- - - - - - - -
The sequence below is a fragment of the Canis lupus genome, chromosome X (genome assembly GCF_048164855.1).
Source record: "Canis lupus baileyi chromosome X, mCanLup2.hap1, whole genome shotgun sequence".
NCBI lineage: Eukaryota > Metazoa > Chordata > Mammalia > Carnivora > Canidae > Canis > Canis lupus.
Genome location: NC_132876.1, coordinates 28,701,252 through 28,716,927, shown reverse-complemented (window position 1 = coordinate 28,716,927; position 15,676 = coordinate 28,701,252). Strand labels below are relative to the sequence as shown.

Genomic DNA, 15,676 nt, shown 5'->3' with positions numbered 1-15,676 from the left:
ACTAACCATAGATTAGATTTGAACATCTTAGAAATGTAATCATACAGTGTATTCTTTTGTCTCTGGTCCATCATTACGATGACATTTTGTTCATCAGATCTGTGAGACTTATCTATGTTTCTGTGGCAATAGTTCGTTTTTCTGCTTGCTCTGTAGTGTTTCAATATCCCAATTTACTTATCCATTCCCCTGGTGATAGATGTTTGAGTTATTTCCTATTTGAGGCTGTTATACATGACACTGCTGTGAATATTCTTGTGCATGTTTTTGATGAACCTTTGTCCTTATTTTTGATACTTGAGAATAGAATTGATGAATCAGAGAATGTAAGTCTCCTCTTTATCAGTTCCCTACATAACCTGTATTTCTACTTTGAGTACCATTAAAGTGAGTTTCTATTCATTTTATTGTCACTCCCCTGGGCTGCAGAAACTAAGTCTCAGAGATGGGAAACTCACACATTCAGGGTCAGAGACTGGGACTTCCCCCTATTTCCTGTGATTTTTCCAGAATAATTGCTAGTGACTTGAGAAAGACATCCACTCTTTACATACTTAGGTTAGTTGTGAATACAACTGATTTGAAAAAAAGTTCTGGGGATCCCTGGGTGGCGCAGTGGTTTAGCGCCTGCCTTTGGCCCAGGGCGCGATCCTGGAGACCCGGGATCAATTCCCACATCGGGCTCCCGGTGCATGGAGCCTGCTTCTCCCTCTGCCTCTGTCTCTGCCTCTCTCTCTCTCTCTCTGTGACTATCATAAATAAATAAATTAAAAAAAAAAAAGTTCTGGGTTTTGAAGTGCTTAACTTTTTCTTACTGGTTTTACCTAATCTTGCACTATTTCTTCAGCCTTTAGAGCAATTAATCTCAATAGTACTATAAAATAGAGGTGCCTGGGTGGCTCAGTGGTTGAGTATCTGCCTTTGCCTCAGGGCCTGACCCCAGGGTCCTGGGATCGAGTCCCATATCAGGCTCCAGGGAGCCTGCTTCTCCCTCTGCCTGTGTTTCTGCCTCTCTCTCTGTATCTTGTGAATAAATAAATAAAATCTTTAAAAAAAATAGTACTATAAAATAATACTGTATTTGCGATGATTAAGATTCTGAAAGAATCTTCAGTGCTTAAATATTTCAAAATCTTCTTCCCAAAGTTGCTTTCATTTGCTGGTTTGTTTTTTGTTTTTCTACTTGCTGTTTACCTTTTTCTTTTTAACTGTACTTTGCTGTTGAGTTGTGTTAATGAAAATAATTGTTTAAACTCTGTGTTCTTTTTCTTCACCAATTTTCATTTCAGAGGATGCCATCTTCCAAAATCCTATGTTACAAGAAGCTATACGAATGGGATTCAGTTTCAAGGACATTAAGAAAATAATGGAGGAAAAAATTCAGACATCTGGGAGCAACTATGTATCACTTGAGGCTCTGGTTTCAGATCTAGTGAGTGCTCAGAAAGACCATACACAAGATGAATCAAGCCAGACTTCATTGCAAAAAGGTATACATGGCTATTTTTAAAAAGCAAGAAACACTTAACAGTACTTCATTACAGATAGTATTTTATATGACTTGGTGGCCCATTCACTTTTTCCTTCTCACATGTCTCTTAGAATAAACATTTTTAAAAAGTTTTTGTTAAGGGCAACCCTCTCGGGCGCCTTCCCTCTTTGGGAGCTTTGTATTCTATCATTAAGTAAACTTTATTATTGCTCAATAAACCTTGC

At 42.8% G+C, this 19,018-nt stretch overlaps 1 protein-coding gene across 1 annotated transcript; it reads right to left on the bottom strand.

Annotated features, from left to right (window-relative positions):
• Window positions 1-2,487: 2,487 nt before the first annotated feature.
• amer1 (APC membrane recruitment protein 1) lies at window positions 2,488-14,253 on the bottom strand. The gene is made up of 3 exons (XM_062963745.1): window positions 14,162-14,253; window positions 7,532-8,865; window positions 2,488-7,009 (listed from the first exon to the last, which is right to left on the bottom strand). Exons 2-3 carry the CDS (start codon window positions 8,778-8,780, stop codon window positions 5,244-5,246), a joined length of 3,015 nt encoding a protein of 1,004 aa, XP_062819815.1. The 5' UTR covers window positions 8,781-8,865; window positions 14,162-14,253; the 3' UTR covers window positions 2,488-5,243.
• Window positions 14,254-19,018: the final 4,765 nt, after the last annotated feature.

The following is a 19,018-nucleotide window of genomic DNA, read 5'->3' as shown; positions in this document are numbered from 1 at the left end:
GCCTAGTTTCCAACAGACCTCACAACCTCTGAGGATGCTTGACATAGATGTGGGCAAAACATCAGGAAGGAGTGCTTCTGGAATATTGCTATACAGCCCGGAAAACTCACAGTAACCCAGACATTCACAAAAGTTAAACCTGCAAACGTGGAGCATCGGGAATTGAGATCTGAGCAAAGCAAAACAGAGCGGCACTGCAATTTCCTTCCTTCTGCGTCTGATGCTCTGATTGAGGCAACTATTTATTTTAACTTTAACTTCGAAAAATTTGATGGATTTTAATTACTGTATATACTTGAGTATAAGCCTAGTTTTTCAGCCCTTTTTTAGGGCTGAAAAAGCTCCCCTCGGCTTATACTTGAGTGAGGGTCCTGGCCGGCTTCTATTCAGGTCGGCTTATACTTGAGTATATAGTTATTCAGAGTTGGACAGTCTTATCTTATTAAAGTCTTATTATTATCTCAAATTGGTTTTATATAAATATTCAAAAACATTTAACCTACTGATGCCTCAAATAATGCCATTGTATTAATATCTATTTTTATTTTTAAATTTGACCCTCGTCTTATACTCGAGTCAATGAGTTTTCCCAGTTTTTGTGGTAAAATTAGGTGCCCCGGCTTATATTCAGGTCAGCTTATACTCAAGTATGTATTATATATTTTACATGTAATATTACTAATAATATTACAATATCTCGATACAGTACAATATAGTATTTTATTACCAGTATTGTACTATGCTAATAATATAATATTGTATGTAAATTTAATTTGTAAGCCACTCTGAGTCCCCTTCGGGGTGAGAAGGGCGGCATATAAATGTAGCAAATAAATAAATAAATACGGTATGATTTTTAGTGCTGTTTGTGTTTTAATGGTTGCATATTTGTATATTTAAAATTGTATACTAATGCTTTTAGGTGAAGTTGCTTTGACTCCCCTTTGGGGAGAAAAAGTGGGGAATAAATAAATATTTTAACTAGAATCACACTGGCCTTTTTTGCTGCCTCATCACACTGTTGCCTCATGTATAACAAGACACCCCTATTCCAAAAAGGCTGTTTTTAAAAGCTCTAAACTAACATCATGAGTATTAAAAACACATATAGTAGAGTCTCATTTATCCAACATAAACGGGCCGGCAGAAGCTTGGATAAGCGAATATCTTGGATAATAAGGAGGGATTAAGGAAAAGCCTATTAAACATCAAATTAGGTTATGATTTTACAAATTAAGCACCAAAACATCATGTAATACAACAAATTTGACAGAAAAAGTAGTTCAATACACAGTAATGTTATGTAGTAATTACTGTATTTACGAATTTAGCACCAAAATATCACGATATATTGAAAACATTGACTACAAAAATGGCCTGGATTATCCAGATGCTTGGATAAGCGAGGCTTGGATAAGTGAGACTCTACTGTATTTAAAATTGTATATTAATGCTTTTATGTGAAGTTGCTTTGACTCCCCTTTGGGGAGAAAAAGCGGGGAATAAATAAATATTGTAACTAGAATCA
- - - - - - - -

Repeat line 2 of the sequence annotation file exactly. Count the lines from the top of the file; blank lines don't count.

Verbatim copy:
Source record: "Canis lupus baileyi chromosome X, mCanLup2.hap1, whole genome shotgun sequence".